In the end, it took him about two years until he started working again. It was not in a kitchen as he hopped hoped and wished, but deep in the woods, away from civilisation and people. He always loved trees and when he saw that there was a lack of woodcutters, he applied for the job and started working immediately. He would sit in his harvester the whole day, felling and delimbing the trees, and was never bored. Sometimes he would not see another human being for a whole week - his only contact with civilisation a compact radio in his cabin, but he never felt lonely. This was his therapy. Surrounded with tall trees and thick vegetation, he gave his mind free reign. He asked himself how he would react if Tony appeared one day telling him he got lost and needed help. Stieg would ignore him, not lift a finger even if he saw him dying in front of him. Whenever he tried to persuade himself that forgiveness is Christian, there was another voice telling him, “You are not Jesus.”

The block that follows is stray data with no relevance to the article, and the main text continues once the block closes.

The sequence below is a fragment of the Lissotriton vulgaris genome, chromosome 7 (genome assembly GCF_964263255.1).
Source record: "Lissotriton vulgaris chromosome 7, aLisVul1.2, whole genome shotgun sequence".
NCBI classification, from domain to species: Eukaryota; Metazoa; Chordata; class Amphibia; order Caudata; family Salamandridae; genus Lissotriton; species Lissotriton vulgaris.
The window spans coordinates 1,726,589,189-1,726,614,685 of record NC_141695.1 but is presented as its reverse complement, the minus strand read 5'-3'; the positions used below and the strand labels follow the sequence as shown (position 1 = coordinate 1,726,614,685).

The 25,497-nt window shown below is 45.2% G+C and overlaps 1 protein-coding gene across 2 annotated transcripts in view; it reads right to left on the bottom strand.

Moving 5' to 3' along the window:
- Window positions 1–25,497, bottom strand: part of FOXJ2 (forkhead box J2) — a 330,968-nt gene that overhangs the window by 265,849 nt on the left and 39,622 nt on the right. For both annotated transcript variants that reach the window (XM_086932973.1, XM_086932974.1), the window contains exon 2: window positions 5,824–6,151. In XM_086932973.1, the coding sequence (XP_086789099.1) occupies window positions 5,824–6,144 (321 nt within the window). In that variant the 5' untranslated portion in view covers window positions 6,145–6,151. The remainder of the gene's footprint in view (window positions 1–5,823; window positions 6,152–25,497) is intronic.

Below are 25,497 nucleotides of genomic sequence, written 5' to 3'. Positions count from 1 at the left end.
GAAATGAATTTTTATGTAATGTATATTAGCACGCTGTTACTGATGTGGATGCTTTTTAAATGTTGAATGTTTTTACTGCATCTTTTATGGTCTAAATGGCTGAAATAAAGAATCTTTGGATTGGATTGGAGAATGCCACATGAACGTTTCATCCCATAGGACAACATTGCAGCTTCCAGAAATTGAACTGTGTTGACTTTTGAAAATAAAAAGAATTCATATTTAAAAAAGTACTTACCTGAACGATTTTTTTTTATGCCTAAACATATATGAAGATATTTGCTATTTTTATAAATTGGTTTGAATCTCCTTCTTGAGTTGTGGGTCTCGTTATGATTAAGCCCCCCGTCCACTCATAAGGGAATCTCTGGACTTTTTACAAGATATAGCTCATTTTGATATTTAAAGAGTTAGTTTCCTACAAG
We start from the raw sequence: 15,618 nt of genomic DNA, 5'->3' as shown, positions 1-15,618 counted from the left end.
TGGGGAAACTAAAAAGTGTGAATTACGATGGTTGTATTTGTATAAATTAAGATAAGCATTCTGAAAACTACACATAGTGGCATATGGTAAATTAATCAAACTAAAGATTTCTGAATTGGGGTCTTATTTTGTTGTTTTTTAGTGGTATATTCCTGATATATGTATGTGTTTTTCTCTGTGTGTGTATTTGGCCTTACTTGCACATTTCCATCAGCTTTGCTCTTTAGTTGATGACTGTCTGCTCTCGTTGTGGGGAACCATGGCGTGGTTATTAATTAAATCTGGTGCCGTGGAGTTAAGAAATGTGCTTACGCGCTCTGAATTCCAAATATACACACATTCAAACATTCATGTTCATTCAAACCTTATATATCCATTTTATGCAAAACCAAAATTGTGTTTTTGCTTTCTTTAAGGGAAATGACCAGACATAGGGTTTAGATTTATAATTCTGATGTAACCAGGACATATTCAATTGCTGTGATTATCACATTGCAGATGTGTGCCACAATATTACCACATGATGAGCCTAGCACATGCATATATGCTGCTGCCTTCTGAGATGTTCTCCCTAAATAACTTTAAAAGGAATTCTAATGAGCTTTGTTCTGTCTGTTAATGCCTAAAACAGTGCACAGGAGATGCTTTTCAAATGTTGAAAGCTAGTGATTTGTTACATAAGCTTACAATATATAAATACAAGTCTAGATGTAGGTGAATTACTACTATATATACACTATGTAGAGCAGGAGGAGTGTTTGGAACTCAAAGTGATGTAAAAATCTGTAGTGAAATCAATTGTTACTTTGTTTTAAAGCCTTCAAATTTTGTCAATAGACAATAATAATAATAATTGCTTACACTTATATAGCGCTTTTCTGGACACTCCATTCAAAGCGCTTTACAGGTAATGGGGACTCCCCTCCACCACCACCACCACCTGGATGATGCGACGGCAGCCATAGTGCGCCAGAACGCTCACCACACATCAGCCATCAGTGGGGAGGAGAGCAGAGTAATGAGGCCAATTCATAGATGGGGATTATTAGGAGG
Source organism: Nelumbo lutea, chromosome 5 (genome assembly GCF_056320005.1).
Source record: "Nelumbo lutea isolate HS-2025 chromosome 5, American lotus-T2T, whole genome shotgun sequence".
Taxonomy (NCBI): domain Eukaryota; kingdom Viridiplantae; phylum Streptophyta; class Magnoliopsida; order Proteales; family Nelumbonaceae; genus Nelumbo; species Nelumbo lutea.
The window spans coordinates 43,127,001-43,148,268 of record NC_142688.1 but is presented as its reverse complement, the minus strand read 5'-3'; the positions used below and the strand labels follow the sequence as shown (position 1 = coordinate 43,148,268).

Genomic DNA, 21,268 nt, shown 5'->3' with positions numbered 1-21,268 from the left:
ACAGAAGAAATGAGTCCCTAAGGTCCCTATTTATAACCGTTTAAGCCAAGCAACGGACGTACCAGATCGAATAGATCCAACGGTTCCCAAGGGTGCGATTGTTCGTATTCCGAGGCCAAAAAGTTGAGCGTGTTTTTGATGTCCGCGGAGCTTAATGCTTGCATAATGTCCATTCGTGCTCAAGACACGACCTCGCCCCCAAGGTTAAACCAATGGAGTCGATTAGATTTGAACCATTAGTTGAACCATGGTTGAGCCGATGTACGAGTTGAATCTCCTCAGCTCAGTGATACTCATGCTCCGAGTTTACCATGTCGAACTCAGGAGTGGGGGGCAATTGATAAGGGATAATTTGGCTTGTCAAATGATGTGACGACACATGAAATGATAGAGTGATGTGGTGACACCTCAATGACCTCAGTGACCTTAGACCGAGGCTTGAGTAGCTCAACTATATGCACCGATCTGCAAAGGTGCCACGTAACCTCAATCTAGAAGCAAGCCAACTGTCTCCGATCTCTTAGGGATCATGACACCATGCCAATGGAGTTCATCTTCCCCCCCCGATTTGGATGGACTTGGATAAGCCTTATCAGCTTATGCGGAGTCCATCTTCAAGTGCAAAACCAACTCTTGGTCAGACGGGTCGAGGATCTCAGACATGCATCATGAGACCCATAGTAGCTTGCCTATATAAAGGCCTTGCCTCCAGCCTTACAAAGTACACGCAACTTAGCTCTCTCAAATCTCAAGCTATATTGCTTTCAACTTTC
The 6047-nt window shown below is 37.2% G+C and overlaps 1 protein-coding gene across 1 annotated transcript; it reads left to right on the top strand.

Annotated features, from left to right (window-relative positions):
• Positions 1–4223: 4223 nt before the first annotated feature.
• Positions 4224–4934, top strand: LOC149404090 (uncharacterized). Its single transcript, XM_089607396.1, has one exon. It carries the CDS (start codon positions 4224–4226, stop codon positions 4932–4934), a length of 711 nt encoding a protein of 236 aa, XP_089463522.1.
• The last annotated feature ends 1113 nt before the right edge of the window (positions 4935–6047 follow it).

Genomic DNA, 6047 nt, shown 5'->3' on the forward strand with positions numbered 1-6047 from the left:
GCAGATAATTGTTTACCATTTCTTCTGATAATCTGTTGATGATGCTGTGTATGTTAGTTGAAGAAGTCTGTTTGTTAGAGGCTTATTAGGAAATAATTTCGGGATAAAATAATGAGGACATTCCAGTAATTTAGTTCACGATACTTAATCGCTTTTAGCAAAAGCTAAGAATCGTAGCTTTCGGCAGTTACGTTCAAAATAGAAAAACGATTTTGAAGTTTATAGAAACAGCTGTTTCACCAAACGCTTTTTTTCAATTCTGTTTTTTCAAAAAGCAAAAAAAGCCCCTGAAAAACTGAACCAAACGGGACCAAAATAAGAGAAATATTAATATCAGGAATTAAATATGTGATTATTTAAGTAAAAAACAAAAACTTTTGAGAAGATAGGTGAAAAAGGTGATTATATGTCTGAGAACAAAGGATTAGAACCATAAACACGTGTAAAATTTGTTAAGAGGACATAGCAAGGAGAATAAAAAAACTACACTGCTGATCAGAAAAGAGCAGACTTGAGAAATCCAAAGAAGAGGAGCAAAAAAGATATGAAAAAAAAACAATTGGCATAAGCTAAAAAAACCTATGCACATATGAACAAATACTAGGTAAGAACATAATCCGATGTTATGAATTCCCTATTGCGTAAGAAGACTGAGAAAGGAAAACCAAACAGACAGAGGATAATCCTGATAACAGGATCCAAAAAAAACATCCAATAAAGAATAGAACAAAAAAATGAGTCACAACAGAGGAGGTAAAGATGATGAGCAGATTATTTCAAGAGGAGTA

Years working in the woods made him mentally strong. He had delved deep into himself and found the strength he did not know he possessed. His self-confidence began to increase. Soon there was another aura around him. If by chance someone had had the idea to bully him, he would immediately have understood that he had picked up on the “wrong” person because Stieg would first scowl at him, and then shower him with insults and swear words, after which a ("the" is better here) bully would retreat without uttering a single word.
    TO BE CONTINUED
    Gil

  3. #3
    Bassim is offline Senior Member